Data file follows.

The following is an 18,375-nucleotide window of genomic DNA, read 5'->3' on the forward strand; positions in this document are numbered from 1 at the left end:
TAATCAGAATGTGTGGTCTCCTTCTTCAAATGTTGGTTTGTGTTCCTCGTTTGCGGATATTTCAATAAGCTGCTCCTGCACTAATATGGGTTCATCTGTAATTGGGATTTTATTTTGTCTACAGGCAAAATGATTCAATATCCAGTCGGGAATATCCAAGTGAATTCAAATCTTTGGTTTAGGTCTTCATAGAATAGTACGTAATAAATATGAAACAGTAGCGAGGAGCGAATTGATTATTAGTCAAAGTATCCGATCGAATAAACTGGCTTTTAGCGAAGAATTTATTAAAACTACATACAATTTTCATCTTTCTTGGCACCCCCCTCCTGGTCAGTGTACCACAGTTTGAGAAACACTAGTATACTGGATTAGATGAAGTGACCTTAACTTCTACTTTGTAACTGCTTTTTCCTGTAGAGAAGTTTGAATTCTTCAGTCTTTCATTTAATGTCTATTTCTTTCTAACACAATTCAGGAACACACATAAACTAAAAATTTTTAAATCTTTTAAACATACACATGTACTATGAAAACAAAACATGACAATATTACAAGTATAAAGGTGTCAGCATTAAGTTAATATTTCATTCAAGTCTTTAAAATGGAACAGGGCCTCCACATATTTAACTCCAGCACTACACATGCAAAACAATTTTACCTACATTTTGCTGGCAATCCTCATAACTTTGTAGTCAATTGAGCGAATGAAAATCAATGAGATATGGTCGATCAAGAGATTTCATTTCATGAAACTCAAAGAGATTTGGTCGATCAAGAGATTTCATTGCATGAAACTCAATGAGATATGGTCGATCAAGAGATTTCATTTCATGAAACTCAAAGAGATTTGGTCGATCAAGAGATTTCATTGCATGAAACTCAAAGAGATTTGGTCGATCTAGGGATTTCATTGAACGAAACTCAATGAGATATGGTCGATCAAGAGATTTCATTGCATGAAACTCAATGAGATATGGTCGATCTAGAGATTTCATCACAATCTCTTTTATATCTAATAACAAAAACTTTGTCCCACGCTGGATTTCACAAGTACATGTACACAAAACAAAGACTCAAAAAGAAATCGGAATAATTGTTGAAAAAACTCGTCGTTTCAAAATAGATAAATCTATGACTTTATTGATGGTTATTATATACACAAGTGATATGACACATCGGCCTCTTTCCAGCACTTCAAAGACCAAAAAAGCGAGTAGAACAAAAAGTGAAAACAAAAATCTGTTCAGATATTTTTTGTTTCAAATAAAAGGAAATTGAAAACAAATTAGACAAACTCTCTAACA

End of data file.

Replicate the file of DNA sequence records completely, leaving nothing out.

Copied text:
The following is an 18,375-nucleotide window of genomic DNA, read 5'->3' on the forward strand; positions in this document are numbered from 1 at the left end:
TAATCAGAATGTGTGGTCTCCTTCTTCAAATGTTGGTTTGTGTTCCTCGTTTGCGGATATTTCAATAAGCTGCTCCTGCACTAATATGGGTTCATCTGTAATTGGGATTTTATTTTGTCTACAGGCAAAATGATTCAATATCCAGTCGGGAATATCCAAGTGAATTCAAATCTTTGGTTTAGGTCTTCATAGAATAGTACGTAATAAATATGAAACAGTAGCGAGGAGCGAATTGATTATTAGTCAAAGTATCCGATCGAATAAACTGGCTTTTAGCGAAGAATTTATTAAAACTACATACAATTTTCATCTTTCTTGGCACCCCCCTCCTGGTCAGTGTACCACAGTTTGAGAAACACTAGTATACTGGATTAGATGAAGTGACCTTAACTTCTACTTTGTAACTGCTTTTTCCTGTAGAGAAGTTTGAATTCTTCAGTCTTTCATTTAATGTCTATTTCTTTCTAACACAATTCAGGAACACACATAAACTAAAAATTTTTAAATCTTTTAAACATACACATGTACTATGAAAACAAAACATGACAATATTACAAGTATAAAGGTGTCAGCATTAAGTTAATATTTCATTCAAGTCTTTAAAATGGAACAGGGCCTCCACATATTTAACTCCAGCACTACACATGCAAAACAATTTTACCTACATTTTGCTGGCAATCCTCATAACTTTGTAGTCAATTGAGCGAATGAAAATCAATGAGATATGGTCGATCAAGAGATTTCATTTCATGAAACTCAAAGAGATTTGGTCGATCAAGAGATTTCATTGCATGAAACTCAATGAGATATGGTCGATCAAGAGATTTCATTTCATGAAACTCAAAGAGATTTGGTCGATCAAGAGATTTCATTGCATGAAACTCAAAGAGATTTGGTCGATCTAGGGATTTCATTGAACGAAACTCAATGAGATATGGTCGATCAAGAGATTTCATTGCATGAAACTCAATGAGATATGGTCGATCTAGAGATTTCATCACAATCTCTTTTATATCTAATAACAAAAACTTTGTCCCACGCTGGATTTCACAAGTACATGTACACAAAACAAAGACTCAAAAAGAAATCGGAATAATTGTTGAAAAAACTCGTCGTTTCAAAATAGATAAATCTATGACTTTATTGATGGTTATTATATACACAAGTGATATGACACATCGGCCTCTTTCCAGCACTTCAAAGACCAAAAAAGCGAGTAGAACAAAAAGTGAAAACAAAAATCTGTTCAGATATTTTTTGTTTCAAATAAAAGGAAATTGAAAACAAATTAGACAAACTCTCTAACA